Methods of nutritional assessment for determining nutritional care at the pre-school level

Arch Med Res. Summer 1996;27(2):191-4.


Prevalence of malnutrition in pre-school children may be used to determine the need for nutrition surveillance or nutritional care. That prevalence depends on the nutritional classification used. The authors consider that one of the most recommended classifications used for identifying Protein Energy Malnutrition (PEM) was developed by Waterlow. The criteria includes weight-for-height and height-for-age. Frisancho suggested that Arm Muscle Area (AMA), related to height, could provide useful measurements for assessing mass reserve, thus, in beginning stages of PEM it is worth while to determine those who could benefit from nutritional services. The aim of this study was to determine the percentages of pre-school children considered well nourished by Waterlow indicators, but wasted or below average using the AMA for height criteria. Children (881) of either sex, from 48 to 79 months of age, were studied from the Tijuana, Baja California, Mexico pre-school system. Standard anthropometric measurements were taken including weight, height, upper-arm circumference, and triceps skinfold. Arm muscle area was created from those measurements. Using Waterlow indicators, results showed deficit of height-for-age alone was seen in 25.6%; deficit of weight-for-height alone was observed in 1%; deficit of AMC-for-height, but well nourished by Waterlow indicators was seen in 14.9%. If one speculates that children with deficits of AMC-for-height could have different risks of acquiring a disease compared to those apparently normal, then 14.9% of the studied sample would also need nutritional care. Thus, using these criteria, the need for nutritional surveillance and nutritional education is greater for PEM than that established exclusively using Waterlow criteria.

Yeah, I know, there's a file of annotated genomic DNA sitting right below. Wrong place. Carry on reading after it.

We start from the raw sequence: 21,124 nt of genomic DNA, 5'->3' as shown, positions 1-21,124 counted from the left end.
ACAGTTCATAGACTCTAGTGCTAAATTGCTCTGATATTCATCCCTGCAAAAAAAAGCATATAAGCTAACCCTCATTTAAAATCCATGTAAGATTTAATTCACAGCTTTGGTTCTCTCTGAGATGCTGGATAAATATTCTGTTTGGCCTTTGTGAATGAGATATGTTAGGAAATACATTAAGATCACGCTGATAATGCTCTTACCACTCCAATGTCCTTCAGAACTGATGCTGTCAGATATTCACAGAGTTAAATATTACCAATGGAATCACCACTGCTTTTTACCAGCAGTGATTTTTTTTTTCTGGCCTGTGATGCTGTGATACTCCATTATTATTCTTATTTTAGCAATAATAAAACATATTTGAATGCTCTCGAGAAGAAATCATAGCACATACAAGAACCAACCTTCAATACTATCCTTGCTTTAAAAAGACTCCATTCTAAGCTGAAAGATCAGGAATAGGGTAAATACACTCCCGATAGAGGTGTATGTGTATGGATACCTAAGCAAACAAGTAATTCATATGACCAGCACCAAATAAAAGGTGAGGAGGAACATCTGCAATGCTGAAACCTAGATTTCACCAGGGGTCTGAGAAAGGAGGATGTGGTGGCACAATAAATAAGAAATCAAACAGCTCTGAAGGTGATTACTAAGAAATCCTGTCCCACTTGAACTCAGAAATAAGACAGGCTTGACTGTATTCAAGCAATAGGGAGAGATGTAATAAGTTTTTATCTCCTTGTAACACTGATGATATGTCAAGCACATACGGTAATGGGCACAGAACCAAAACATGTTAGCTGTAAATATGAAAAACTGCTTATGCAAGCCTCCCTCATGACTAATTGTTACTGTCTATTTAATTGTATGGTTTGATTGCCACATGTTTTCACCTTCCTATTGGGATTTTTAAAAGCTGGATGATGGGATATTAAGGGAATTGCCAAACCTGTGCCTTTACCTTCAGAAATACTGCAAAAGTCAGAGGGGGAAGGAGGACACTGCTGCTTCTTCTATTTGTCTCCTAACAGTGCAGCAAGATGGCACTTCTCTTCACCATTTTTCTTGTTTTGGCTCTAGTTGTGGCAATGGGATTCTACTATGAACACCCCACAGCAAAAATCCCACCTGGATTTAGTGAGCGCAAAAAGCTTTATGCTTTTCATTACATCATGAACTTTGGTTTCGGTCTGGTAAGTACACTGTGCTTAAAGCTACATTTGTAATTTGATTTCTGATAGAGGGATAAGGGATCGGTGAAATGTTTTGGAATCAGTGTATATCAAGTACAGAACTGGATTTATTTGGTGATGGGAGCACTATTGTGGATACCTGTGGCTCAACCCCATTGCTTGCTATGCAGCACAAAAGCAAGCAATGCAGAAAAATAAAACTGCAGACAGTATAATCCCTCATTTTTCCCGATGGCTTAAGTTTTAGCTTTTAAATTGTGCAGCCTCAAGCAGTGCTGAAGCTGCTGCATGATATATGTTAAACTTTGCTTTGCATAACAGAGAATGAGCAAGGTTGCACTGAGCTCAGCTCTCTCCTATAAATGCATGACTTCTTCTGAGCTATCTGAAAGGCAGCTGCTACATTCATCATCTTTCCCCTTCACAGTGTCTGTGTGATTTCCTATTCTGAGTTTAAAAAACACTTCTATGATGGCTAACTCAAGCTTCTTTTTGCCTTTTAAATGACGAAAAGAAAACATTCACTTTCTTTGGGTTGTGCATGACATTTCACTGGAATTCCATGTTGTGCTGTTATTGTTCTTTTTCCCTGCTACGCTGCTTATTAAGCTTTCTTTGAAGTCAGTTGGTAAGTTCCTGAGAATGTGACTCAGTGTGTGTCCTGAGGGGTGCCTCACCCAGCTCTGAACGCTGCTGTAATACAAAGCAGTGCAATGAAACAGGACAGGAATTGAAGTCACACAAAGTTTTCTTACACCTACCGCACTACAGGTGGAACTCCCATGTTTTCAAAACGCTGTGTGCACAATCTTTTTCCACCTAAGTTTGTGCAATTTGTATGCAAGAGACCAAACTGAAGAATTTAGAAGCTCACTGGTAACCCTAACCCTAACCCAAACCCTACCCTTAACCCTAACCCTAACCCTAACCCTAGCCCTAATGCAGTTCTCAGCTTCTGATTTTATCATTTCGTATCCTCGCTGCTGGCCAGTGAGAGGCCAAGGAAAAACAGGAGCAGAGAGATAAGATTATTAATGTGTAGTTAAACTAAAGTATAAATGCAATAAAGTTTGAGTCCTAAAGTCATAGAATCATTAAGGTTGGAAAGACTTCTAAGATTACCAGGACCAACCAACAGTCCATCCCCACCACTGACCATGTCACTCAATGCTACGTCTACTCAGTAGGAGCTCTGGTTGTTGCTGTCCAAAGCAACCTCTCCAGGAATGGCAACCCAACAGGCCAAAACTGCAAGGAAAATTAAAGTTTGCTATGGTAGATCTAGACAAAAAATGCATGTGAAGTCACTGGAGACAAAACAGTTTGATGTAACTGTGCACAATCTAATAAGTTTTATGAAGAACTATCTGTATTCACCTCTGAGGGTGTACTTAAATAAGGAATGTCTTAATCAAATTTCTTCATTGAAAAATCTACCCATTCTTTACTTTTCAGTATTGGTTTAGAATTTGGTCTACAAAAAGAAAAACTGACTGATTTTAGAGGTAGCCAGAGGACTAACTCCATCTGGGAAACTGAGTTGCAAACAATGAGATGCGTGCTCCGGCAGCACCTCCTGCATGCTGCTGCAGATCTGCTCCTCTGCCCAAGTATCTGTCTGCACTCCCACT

MeSH terms

  • Child
  • Child Nutrition Disorders / diagnosis
  • Child Nutrition Disorders / epidemiology*
  • Child, Preschool
  • Female
  • Humans
  • Male
  • Mexico / epidemiology
  • Nutrition Surveys*
  • Prevalence